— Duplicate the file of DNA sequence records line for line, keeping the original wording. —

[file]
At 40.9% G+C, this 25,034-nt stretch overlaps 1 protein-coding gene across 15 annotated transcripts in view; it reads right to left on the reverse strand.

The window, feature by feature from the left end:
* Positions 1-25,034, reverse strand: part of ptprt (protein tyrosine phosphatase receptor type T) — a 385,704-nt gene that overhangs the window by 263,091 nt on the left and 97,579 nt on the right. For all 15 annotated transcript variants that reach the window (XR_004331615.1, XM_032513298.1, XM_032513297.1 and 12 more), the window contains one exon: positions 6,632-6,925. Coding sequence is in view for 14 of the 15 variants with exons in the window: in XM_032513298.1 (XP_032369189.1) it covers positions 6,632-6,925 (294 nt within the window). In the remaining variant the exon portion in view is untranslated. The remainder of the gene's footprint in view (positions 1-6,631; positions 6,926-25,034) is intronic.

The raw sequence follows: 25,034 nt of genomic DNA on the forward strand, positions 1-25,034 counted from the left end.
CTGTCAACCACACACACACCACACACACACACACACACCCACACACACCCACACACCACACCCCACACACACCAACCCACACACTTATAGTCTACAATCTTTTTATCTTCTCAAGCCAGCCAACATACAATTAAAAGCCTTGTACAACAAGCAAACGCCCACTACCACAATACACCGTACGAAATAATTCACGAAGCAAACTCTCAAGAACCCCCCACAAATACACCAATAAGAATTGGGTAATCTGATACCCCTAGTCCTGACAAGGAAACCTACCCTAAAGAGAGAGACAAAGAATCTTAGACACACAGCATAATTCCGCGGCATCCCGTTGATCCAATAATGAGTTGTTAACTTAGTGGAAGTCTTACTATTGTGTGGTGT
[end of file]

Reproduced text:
At 40.9% G+C, this 25,034-nt stretch overlaps 1 protein-coding gene across 15 annotated transcripts in view; it reads right to left on the reverse strand.

The window, feature by feature from the left end:
* Positions 1-25,034, reverse strand: part of ptprt (protein tyrosine phosphatase receptor type T) — a 385,704-nt gene that overhangs the window by 263,091 nt on the left and 97,579 nt on the right. For all 15 annotated transcript variants that reach the window (XR_004331615.1, XM_032513298.1, XM_032513297.1 and 12 more), the window contains one exon: positions 6,632-6,925. Coding sequence is in view for 14 of the 15 variants with exons in the window: in XM_032513298.1 (XP_032369189.1) it covers positions 6,632-6,925 (294 nt within the window). In the remaining variant the exon portion in view is untranslated. The remainder of the gene's footprint in view (positions 1-6,631; positions 6,926-25,034) is intronic.

The raw sequence follows: 25,034 nt of genomic DNA on the forward strand, positions 1-25,034 counted from the left end.
CTGTCAACCACACACACACCACACACACACACACACACCCACACACACCCACACACCACACCCCACACACACCAACCCACACACTTATAGTCTACAATCTTTTTATCTTCTCAAGCCAGCCAACATACAATTAAAAGCCTTGTACAACAAGCAAACGCCCACTACCACAATACACCGTACGAAATAATTCACGAAGCAAACTCTCAAGAACCCCCCACAAATACACCAATAAGAATTGGGTAATCTGATACCCCTAGTCCTGACAAGGAAACCTACCCTAAAGAGAGAGACAAAGAATCTTAGACACACAGCATAATTCCGCGGCATCCCGTTGATCCAATAATGAGTTGTTAACTTAGTGGAAGTCTTACTATTGTGTGGTGT